- Drug development is hampered by researchers’ limited understanding of which molecular pathways (consisting of genes and proteins, often with mutations) are most important to target; by a lack of diagnostics to identify patients who are likely to benefit; and by financial and regulatory barriers that hinder companies’ and researchers’ ability to collaborate on new approaches.
- Clinical trials have not kept pace with personalized cancer medicine. Trial designs lack the flexibility to provide quick answers about treatments tailored to specific, molecularly-defined groups of patients. At the same time, they are weakened by a labyrinth of regulatory requirements and years of under-funding.
- The promise of health information technology (HIT) is only beginning to be realized, because of limited, uncoordinated and inconsistent use of electronic health records (EHRs) and other HIT tools in research and patient care.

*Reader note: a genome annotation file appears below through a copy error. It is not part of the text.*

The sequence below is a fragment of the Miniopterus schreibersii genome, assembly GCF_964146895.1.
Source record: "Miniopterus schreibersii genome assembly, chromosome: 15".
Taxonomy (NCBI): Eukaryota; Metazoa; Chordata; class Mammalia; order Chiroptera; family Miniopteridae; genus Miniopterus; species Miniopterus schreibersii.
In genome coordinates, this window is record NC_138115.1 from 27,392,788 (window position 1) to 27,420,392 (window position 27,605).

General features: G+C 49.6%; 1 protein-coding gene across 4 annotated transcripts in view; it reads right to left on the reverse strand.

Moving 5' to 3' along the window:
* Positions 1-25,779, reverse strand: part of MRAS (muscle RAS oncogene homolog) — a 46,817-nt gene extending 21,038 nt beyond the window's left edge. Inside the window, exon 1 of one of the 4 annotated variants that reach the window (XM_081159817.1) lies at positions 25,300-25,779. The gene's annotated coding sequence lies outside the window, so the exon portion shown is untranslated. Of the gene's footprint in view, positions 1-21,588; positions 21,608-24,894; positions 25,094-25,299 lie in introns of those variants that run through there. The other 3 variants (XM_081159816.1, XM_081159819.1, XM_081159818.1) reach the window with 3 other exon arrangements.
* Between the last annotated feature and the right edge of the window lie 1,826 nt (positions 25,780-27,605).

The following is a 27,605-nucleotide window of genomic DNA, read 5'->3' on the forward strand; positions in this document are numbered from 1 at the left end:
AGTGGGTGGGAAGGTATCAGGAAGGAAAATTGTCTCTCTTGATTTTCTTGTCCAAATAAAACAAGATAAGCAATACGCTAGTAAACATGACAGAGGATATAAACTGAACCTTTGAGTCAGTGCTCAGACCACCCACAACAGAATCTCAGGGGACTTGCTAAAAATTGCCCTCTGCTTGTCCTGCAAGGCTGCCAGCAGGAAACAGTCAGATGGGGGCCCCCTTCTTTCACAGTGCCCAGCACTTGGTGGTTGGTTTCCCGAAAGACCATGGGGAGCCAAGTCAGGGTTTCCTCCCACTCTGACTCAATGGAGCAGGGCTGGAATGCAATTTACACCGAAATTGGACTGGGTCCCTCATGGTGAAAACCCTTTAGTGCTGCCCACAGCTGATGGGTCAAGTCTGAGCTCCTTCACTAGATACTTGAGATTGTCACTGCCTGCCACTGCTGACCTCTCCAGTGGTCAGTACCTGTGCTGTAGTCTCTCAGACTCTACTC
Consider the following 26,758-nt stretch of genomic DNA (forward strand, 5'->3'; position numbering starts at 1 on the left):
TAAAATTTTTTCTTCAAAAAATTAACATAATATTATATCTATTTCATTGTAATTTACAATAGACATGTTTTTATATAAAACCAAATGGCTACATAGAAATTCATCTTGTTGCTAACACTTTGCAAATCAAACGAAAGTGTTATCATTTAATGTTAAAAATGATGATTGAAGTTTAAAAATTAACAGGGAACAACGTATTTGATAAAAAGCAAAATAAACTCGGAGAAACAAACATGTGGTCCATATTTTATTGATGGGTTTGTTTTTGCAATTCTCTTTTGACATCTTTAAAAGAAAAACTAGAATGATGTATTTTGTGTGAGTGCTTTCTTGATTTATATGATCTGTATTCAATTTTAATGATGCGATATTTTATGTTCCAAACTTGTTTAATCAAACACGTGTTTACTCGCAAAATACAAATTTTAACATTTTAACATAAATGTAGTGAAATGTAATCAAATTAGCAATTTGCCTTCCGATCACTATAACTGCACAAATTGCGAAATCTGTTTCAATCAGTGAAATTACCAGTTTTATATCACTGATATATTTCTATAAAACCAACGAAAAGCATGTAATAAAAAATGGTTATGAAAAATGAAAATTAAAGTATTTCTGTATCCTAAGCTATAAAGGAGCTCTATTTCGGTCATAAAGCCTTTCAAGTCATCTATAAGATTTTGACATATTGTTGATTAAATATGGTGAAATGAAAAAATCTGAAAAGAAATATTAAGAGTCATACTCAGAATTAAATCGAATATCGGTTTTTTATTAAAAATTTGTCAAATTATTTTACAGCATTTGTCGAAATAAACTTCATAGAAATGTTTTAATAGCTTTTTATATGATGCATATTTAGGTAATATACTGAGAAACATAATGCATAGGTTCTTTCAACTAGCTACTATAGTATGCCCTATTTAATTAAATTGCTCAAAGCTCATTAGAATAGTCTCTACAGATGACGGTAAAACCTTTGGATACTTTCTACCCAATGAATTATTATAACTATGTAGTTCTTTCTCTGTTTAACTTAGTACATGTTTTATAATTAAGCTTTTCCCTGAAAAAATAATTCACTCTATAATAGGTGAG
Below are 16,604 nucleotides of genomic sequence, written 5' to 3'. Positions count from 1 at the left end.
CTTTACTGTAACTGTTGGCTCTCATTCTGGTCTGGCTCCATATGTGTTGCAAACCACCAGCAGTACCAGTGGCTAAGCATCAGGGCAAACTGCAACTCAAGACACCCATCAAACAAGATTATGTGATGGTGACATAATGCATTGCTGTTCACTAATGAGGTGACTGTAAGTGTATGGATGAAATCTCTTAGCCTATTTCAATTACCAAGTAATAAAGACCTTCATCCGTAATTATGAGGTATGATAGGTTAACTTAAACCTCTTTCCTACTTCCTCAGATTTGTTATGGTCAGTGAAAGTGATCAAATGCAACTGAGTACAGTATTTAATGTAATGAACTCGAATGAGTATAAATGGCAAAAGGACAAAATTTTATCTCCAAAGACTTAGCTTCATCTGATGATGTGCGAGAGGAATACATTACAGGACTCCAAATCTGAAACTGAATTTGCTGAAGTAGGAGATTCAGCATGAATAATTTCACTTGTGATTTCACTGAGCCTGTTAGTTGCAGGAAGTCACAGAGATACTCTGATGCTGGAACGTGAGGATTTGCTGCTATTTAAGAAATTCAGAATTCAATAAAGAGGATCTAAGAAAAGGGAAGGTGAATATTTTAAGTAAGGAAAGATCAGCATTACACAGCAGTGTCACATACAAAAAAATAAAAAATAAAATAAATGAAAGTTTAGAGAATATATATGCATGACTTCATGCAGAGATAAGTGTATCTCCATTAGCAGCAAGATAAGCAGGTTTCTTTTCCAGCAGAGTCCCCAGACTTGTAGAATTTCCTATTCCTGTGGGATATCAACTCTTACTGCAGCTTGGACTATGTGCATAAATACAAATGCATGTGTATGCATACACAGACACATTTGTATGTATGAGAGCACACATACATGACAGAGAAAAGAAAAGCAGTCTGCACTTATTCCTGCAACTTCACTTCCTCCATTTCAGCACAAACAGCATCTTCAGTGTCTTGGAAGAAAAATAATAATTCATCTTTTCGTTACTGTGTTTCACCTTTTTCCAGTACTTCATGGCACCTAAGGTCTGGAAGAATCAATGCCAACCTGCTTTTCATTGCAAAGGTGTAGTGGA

ASCO’s vision and recommendations for the future
ASCO’s Blueprint presents a vision for the next decade,in which cancer research and patient care become significantly more targeted, more efficient and more effective. To help achieve this vision, the report provides real-world recommendations to policymakers and the cancer community, including ASCO, in three key areas:
1. Establish a new approach to therapeutic development, driven by our more thorough understanding of cancer biology and the advent of new technologies.
o Identify and prioritize the molecular targets that have the greatest promise to improve survival
o Incentivize collaboration to encourage industry and researchers to pursue high-priority targeted therapies and diagnostics in combination
o Ensure more aggressive and timely development of biomarkers and diagnostic tests to guide treatment decisions and speed research
2. Design smarter, faster clinical trials to provide evidence for effective treatments targeted to patients most likely to benefit, sooner: